Colombia Revisited: Ultra-Stability!
by Johan Galtung, 24 Oct 2011 - TRANSCEND Media Service
From Bogotá, Colombia
Pick a day, like 17 October, the day of the raza, Columbus Day, celebrated here 5 days later. And look at the headlines:
El Tiempo: 63 percent lack work with dignity (earning enough to survive)
[structural violence hitting six out of ten Colombians]
El Nuevo Siglo: (President) Santos: Terrorist acts are increasing
[direct guerrilla (FARC-ELN) and paramilitary (AUC) violence]
Once upon a time, the flagrant inequity in Colombia inspired revolutions for basic change. Of change there has been little. Of violence there has been much, for decades, revolutionary and contra-revolutionary and governmental; young Colombians killing each other, sorrow, hatred; suffering at the bottom of society; kidnappings, narco-trafficking; complex interwoven pathologies all. And behind and above we hear US voices, “seek and destroy”, “never negotiate with terrorists”, “Plan Colombia”, to eliminate drugs.
Last time, May 2008, invited to Pensar Colombia, reflections on Colombia, after the Senate president Nancy Gutiérrez and the country president Alvaro Uríbe, I congratulated the latter on his economic plan–”for 40 percent of the Colombian people”, having done some homework. Today 37 percent, quoting El Tiempo; 6 in 10 are marginalized.
Ultra-stability. Both violences institutionalized, built into the structure-culture DNA; how!—could it last a century or two?
Los poderes fácticos, thousandfolds of triples of landowner-military-clergy brothers at the top of society, that solid Iberian export-product–Franco’s pillars in Spain. Nowhere surviving so well as in Colombia. Like Spain, the other side is not winning the civil war. Unlike Spain, winds of change are weak.
The day may come for the Final Solution ala Sri Lanka: they are encircled, killed off one by one, then by the dozens, then hundreds, butchered; at the advice of somebody, you know who.
State monopoly on direct violence overshadows social justice; the class conflict over poverty-inequality is pushed aside. OK, eliminate FARC-ELN, they capitulate, laying down arms. And the whole issue remains, the abysmal inequity. Like the Sinhala-Tamil problem in Sri Lanka. Like the Basque problem in Spain; ETA lays down arms, fine, but then what? 81 percent of Spaniards want an outcome in terms of winners and losers (La Razón 16 October 2011)–”with no political concessions” insists the successor party to Franco’s falange. And after some years the violence erupts again.
Ultra-stability: institutionalized structural violence, and ritualized warfare; legitimized by multi-party democracy licensed to exploit and kill if only the parliament agrees. The narco-traffic finances poor and rich. The violence follows the flow of US arms and money, with a counter-flow of drugs, paying good commissions when the drugs change hands. End consumption mainly in the USA. Or destruction, being selling-buying drugs, like derivatives?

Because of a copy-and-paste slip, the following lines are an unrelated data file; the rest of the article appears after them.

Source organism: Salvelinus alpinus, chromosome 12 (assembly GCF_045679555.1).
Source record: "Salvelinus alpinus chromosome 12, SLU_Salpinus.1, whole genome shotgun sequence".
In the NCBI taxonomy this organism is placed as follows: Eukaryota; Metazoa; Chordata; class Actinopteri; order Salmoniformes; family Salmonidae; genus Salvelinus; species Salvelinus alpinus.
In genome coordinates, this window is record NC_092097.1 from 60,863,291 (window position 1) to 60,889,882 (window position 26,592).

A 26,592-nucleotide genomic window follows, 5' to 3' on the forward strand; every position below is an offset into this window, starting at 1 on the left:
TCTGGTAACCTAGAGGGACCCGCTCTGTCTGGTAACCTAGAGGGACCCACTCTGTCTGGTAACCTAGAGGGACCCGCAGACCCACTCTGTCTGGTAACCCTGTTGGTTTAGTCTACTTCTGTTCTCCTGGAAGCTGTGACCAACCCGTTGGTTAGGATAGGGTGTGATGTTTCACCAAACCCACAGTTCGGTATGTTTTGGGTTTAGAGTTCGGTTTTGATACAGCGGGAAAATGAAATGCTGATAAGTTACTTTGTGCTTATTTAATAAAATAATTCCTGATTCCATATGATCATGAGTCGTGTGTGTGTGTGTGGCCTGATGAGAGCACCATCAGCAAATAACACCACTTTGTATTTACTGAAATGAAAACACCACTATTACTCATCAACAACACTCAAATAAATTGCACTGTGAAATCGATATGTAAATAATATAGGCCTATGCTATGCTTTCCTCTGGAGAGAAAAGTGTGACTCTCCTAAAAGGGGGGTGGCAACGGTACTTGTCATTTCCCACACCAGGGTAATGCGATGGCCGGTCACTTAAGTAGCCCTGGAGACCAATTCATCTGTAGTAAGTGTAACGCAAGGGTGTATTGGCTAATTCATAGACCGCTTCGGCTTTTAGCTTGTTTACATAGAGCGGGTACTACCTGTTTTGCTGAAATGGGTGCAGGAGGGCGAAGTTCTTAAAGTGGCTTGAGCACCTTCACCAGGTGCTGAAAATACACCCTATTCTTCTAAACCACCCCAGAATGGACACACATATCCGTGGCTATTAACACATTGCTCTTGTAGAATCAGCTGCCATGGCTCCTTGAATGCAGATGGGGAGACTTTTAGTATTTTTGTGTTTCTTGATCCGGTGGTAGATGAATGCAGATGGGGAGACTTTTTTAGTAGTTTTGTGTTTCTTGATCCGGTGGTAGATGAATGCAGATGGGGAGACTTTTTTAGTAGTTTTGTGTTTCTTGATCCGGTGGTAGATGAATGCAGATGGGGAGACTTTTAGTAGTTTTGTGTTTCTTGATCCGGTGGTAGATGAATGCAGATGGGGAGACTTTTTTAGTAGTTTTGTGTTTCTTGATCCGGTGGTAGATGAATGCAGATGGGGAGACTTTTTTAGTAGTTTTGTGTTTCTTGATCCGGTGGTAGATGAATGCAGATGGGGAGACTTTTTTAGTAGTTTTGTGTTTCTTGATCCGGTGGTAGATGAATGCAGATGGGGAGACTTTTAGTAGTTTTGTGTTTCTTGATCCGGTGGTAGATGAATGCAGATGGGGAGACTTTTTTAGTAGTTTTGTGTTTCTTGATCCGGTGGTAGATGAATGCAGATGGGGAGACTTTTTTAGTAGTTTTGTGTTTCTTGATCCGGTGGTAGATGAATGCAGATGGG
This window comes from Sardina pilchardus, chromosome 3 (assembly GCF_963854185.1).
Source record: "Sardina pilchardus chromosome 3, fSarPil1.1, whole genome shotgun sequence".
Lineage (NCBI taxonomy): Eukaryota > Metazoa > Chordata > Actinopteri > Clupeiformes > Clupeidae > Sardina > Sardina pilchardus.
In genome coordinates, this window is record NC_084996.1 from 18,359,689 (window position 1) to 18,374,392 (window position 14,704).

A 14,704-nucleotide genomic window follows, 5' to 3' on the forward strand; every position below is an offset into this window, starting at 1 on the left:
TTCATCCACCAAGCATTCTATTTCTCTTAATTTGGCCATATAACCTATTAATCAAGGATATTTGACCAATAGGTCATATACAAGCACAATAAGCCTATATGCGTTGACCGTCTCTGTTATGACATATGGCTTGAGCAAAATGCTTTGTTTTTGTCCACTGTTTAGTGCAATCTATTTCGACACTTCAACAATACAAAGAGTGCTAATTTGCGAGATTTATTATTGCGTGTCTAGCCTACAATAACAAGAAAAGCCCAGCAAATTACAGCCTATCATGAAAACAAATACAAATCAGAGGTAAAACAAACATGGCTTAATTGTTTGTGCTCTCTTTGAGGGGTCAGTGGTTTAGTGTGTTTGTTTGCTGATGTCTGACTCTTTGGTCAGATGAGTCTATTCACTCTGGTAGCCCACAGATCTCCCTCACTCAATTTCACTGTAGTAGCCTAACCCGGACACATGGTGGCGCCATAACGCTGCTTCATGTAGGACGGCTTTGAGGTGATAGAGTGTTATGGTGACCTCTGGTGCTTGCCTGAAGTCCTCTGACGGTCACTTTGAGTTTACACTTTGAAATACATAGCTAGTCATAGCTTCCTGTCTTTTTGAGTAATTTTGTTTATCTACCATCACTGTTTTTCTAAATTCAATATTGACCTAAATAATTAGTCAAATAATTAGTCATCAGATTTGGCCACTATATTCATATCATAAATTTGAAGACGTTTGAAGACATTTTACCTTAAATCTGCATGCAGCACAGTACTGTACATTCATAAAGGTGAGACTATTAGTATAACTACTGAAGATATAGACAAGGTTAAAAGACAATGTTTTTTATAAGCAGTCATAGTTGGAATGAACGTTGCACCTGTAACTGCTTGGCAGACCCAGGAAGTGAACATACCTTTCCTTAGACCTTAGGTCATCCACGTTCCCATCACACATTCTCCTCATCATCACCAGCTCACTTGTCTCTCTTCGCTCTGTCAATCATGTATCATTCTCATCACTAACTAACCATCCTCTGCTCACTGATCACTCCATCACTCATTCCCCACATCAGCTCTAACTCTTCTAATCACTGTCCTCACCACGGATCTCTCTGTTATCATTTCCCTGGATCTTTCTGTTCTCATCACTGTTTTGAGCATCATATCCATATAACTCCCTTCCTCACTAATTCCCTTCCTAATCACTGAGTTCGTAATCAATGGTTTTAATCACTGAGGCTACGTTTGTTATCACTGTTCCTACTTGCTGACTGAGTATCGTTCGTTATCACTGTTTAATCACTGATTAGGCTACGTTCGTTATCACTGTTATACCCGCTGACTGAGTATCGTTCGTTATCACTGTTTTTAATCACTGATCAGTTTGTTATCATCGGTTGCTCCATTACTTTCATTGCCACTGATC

But, there are exits from these well protected pathologies:
 Winds of change are blowing; outside if not inside Colombia. The US empire falls, the hold on Colombia weakens. Like US elites, they own native lands (res communis res nullius). Next door, the bottom of society is lifted up; the indigenous, Mother Earth have voices; constitutions define Crimes Against Nature. Strong winds.
 The narco-traffic is a regional, not a Colombian problem. Plan Colombia for production only will never work. A Plan USA for consumption, and a Plan Mexico+ for distribution, are needed, with reports, transparency and accountability to UN bodies. Military measures alone will never work; too many depend on narco money for livelihood. Social development in Latin America, and spiritual in North America, are needed to close the social and spiritual gaps filled with narco money and narco drugs, as Fernando Montiel says.
 The bottom of Colombian society has to be lifted up, community by community, starting with the worst, employing the neediest. Like in China, the public-private-civil society-technical sectors have to cooperate in micro-companies for basic needs, coordinated by local authorities; like local, cooperative production to meet the basic needs of the most needy for affordable food-water, clothes, housing, health, education. This will ultimately increase the buying power at the bottom, making the wheels of the economy run faster. Everybody will benefit.
 Invite FARC-ELN to participate in this giant enterprise, in principle to their liking, laying down arms. Some of them have social experiences that would be helpful. Individuals may join if not yet the organizations; negotiations with them only about laying down arms are probably useless at present (‘Francisco Galán’, ex ELN negotiator, El Tiempo, 18 Oct 2011).
 FARC-ELN should learn from the Arab spring, now also in Wall Street: violence does not work, nonviolence may. They would have come so much further had they not given in to the Colombian violence culture. They should have struggled with negative and positive, gandhian, nonviolence, not with Kalashnikovs. Moreover, each killing by them confirms what entrenched exploitative elites fear: if they come up, they will treat us as badly as or worse than we have treated them. FARC violence reinforces ultra-stability.
A change is needed from Obama’s residual imperialism to Ron Paul’s no wars, no bases. And to an Antanas Mockus in Colombia? The natural context for Colombia are the next door neighbors in Grupo Andino. Moreover, the Latin America-Caribbean region is coming quickly; and Colombia, like Japan, may fall between them. Rather a giant social project to lift the bottom up, without threatening the top. The development goal of the millennium.
This work is licensed under a CC BY-NC 3.0 United States License.
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